Symposium: Petro-Logic/Machine Intimacy
Petro-Logic/Machine Intimacy navigates the internal combustion engine, petro-machines, fossil fuels, and the everyday violence they enact. Are we are living under total petro-logic? A logic that has subsumed violent extraction, explosions and combustion under a veneer of banality. The ubiquity of the internal combustion engine means that it is harder to imagine a world without vehicles and planes than it is to imagine a full ecological collapse. Can a commonplace object like the car ever be reified as a piece of history? Once the car becomes an object in a museum the everyday violence of the combustion engine could become exceptional.
The symbiotic ascent of petroleum and the car happened in the short span of 30 years. These decades saw the unstoppable rise of petro-logic and petro-totality: in 1950 there were under 5 billion barrels of crude oil produced a year, but by 1980 this had risen to 25 billion barrels, and by 1971 half of UK households owned a car. Petro-logic and the car penetrated not just our transport but cultural phenomena and relationships. The car’s ongoing ubiquity and fetishization continues to structure daily machinic intimacies and familial exchanges from dropping the kids off to having sex in the back seat of a car, paying for petrol, eating at a drive through, children’s plastic trucks, and sleeping in the car.
Whole cities and navigation systems are designed around the flow of traffic, as well as the production of the machines that contribute to it. In the Midlands, Solihull’s Land Rover factory continues to produce large machines that punctuate urban landscapes. Our lives are contingent on fossil fuels with petro-machines in our homes and on our bodies, but this energy relationship is not reciprocal, it’s destructive. In making fossil fuels and the combustion engine exceptional we can alienate them from their everyday form and provide a space for imaginaries beyond petro-totality.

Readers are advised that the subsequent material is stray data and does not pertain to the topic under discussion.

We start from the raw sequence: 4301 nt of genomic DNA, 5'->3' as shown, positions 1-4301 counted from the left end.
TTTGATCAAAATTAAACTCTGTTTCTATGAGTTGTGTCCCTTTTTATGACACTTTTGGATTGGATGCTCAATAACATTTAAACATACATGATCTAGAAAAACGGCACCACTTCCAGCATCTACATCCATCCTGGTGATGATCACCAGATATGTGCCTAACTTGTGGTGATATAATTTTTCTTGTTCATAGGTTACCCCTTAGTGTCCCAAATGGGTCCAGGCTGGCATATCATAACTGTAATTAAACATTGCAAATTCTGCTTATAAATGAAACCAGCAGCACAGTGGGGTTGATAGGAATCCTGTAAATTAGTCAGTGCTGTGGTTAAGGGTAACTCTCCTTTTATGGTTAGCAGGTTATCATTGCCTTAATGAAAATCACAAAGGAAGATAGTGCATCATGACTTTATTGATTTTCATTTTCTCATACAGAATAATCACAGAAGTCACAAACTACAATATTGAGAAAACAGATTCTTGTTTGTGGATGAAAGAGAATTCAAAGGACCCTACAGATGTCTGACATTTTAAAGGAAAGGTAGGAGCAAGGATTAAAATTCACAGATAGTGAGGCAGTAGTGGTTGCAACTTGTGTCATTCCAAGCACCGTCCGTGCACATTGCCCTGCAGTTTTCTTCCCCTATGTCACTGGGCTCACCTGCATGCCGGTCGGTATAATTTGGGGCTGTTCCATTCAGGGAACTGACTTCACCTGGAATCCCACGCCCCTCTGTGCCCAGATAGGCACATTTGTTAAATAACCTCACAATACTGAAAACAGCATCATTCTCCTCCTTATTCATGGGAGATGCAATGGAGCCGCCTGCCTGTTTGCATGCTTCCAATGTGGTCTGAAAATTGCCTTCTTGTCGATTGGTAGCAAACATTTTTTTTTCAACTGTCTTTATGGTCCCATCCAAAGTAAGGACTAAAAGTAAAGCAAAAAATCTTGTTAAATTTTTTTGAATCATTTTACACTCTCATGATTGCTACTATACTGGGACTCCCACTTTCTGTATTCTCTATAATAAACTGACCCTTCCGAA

The symposium and exhibition will interrogate the relationship between energy, machines and our cultural lives, both with, against and amongst petro-totality. The exhibition will be housed in the Leicester Gallery, curated by Gino Attwood to bring together a range of works connected with the themes of the symposium. Confirmed keynotes are Professor Athina Karatzogianni, who will speak about her research with Extinction Rebellion, Simon Pirani, who will discuss his book: Burning Up, and Dr Vid Simoniti who will examine how we make fossil fuels visible.
We invite proposals for traditional conference papers, panels, screenings, and artists talks that address any petro-machines and fossil fuels, and their auxiliary components and infrastructures. We are particularly interested in research, art, and discussions around the relationship between the personal, the intimate, the ritual and the fossil machine, that is related to the field of energy humanities. Proposals that look at specific historical or cultural events associated with vehicles and petroleum and the Midlands are especially welcomed.
Please email email@example.com with a 300-word proposal or abstract, and a short bio, by Friday the 19th of May.
Location: De Montfort University, Leicester, Vijay Patel Building